The scabbards worn by some Rnawan officers are made of papier-mache. The Emperor of Korea has raised a favourite named Om to the rank of Empress. A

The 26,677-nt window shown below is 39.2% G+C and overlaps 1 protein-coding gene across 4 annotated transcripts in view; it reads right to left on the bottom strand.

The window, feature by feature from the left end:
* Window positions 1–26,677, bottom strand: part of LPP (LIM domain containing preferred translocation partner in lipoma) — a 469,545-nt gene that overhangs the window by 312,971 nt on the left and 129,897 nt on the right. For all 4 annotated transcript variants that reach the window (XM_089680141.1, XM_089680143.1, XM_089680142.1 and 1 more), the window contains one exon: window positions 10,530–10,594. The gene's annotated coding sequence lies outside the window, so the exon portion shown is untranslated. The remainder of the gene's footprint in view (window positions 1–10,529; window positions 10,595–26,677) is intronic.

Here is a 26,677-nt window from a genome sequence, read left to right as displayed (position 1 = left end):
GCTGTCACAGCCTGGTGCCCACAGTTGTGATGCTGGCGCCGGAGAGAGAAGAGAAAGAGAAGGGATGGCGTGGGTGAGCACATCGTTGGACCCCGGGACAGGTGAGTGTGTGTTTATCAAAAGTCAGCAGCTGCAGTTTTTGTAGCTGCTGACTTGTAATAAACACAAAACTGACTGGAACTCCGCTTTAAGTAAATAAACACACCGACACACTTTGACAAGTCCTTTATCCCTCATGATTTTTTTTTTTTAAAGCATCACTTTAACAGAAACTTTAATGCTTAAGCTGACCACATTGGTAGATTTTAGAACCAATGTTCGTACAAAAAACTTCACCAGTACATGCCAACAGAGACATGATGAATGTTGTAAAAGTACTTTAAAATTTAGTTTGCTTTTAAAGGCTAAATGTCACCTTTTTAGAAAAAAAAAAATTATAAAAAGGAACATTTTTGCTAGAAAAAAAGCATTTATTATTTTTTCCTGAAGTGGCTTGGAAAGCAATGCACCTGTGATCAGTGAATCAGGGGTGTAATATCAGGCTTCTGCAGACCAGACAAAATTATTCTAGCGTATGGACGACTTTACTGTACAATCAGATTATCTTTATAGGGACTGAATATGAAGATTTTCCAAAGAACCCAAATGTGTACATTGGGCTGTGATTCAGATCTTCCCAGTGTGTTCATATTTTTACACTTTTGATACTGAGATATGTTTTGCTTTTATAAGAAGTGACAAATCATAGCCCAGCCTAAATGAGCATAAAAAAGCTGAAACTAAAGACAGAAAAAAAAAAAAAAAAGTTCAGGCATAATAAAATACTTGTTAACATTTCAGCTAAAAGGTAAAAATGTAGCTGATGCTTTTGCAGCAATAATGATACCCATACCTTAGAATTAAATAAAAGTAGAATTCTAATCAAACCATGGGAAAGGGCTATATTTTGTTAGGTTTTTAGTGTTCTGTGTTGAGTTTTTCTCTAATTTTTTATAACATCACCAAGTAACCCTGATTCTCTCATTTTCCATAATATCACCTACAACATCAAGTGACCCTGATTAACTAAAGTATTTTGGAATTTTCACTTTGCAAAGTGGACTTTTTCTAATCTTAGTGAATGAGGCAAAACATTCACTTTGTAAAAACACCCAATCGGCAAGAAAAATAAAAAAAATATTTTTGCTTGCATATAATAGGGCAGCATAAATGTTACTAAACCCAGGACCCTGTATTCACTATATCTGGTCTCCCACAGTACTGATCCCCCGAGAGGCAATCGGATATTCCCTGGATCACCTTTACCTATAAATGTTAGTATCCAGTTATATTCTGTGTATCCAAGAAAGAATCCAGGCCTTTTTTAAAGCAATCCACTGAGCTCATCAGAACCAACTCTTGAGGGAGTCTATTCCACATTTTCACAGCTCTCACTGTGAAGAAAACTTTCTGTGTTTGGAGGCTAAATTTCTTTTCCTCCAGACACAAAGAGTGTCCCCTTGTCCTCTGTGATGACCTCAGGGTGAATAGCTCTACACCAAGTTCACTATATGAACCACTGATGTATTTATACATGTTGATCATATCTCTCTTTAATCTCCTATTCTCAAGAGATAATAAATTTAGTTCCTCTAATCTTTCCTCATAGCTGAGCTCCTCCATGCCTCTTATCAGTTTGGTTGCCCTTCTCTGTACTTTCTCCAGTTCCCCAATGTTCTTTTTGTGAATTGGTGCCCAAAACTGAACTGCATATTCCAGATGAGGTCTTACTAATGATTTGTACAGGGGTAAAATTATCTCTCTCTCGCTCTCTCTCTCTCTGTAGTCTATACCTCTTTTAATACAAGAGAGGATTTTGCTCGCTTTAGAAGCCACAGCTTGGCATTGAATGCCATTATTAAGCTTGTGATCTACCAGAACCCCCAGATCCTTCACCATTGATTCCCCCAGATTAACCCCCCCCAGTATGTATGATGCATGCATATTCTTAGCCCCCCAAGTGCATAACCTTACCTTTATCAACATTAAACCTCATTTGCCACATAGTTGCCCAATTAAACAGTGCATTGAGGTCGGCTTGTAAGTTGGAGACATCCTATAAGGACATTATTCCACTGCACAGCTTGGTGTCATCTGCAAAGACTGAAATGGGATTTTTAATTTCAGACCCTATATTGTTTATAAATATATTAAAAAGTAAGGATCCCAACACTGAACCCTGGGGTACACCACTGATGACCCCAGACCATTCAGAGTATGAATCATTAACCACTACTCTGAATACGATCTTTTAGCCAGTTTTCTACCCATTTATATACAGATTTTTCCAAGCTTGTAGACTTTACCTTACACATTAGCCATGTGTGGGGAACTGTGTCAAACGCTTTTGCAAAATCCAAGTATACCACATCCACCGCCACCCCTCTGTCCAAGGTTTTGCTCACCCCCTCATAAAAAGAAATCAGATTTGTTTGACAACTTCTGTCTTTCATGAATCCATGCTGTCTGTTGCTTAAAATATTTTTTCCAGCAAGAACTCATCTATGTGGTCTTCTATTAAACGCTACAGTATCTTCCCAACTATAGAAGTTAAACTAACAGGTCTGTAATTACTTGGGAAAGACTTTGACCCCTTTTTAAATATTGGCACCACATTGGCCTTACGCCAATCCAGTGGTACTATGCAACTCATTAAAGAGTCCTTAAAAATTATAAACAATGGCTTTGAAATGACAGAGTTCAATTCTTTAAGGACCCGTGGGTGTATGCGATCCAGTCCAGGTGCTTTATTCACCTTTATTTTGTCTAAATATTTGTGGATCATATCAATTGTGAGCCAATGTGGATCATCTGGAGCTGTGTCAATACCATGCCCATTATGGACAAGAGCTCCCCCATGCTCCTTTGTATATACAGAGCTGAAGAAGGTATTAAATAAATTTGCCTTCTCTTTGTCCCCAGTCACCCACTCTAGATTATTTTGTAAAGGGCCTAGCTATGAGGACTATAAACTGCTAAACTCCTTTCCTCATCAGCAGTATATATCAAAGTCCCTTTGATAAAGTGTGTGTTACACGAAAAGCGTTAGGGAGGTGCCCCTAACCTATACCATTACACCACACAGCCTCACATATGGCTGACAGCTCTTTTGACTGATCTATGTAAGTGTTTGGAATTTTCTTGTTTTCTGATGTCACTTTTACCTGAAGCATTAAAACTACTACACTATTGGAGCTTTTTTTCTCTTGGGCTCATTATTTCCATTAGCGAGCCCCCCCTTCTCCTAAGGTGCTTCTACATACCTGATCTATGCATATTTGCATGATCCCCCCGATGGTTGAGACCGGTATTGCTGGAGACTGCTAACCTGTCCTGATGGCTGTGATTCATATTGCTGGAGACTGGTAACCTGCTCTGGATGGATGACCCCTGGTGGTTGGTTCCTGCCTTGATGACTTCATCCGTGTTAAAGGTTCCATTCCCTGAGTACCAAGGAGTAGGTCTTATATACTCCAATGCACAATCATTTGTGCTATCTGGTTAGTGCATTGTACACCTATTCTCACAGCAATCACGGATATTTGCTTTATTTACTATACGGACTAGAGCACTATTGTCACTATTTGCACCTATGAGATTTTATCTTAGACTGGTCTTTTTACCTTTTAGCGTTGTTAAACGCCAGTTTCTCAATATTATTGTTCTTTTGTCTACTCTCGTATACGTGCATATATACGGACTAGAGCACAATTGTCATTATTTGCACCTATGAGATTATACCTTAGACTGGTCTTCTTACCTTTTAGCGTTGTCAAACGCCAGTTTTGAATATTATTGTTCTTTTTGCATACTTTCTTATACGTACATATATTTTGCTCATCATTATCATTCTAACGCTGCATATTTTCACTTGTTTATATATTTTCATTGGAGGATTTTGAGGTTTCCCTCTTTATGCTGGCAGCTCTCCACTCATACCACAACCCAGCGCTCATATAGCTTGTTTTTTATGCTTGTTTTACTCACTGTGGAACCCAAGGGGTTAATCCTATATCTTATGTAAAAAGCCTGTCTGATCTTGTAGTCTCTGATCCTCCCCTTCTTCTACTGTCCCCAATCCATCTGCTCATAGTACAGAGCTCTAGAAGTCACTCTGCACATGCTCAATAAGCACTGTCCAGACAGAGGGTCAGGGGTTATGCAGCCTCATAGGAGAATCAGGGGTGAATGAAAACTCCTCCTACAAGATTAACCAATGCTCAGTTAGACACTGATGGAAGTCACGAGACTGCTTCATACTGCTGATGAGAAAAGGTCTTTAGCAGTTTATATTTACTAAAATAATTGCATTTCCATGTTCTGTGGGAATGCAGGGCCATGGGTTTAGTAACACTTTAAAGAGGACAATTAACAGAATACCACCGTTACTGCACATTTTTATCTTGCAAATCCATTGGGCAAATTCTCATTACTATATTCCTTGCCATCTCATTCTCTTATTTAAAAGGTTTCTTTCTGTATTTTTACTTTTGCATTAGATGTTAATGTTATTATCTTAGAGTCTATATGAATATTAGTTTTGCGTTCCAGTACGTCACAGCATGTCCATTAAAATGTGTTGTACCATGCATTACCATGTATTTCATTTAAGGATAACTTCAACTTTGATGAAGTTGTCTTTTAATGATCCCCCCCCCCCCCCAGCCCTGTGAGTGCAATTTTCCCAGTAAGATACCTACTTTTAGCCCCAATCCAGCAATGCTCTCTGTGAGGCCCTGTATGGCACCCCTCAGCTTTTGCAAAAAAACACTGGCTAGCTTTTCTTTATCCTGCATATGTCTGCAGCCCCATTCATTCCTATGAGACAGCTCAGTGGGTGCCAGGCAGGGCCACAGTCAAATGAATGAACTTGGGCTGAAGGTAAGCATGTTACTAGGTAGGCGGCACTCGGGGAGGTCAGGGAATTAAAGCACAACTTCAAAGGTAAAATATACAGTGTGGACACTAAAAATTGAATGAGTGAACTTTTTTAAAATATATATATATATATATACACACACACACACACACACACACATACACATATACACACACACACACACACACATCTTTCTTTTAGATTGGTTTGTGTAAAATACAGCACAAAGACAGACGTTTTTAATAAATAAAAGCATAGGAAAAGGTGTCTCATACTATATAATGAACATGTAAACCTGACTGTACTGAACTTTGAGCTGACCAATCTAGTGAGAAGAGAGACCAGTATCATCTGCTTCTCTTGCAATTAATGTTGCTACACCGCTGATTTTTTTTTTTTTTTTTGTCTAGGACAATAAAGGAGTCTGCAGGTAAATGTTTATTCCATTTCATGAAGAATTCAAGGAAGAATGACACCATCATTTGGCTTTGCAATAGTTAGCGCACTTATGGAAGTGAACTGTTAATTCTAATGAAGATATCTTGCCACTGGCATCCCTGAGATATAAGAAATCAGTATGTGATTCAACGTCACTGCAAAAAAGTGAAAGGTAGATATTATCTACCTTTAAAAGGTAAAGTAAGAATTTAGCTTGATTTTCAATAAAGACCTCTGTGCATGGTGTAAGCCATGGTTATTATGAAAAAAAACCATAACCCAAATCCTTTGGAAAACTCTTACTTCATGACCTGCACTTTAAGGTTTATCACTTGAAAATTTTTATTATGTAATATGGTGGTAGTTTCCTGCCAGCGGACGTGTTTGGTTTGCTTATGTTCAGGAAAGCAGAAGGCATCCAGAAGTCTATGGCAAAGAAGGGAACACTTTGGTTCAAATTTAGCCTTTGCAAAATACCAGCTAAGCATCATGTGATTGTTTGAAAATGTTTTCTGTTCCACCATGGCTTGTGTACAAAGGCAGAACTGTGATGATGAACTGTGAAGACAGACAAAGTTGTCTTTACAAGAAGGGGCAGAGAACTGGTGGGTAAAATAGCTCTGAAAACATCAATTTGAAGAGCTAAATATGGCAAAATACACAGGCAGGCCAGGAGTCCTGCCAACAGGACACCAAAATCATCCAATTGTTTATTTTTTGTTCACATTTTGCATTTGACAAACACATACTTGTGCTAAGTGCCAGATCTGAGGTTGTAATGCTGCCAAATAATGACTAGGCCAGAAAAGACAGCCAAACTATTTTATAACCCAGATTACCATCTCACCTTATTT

One of the best preventive of phthisis, argued Sir James Sawyer, the celebrated Midland Midland physician, at Birmingham, is physical culture. Nine-tenths of the cases of consump- tion, he said, might be avoided if the persons concerned went in for exercises which developed the chest and breathing powers. A Buffalo policeman, proved to have com- mitted burglary at shops on his beat, has been declared by the Court to be insane, and there- fore not guilty of felonious intent. An attempt is now being made to reinstate him in the police force on the ground that no conviction has been recorded against him. Mr. Robert Gazeby, of Belfast, is the first Irish working man to receive the Commission of the Peace for that country. He is a flax- dresser, well known in Irish trade union circles, and popular with all classes. Mr. Gazeby has been for five years a member of the Belfast City Council, and is now chairman two important committees of that body. Strange to say, blue flowers are never fragrant. A writer in the "Garden" cannot think of any really blue flowers that are so. It"- seems as if Nature had done enough for them in giving them the colour of the sky, and reserves £ er lifts of fragrance for less favoured blossoms. Violets are not blue, though they are caned so. Many purple, violet, or mauve-coloured blossoms, like heliotrope, for instance, are exceedingly fragrant, but we cannot think of one fragrant blue flower." Professor Hilprecht, the head of the Archfeo- logical Department of the University of Penn- sylvania, has announced that the Sultan, in recognition of the services rendered by him to the Imperial Museum at Constantinople, has pre- sented him with the richest collection of Baby- lonian antiquities in the world. Professor Hilprecht has placed it in the University Museum. He considers the collection superior to that in the British Museum. The subscription list towards the presentation to Sir Alfred Thomas, M.P., promoted bv his constituents to celebrate the honour of L.1e knighthood recently conferred upon him, and as an appreciation of his services to Wales generally, has now been closed, and has exceeded the highest expecations. The presentation will be made shortly, and is expected to take the form of an illuminated address and inscribed loving cup. The King of Portugal intends to arrive in England on November 17. His Excellency the Marquis de Soveral, Portuguese Minister in London, will probably go either to Dover or to Calais to meet the King, who will not come to London, but will proceed direct from Dover to Windsor. He will reach Windsor Castle on the afternoon of the 17th, and will remain as the guest of the King and Queen until November 24. On taking his departure the Royal visitor may possibly come to London to make purchases, but if so, he will come to the metropolis strictly incognito. The Danube has 400 tributaries, of which 100 are navigable. Railways use up over two million tons of steel a year, almost half the world's product.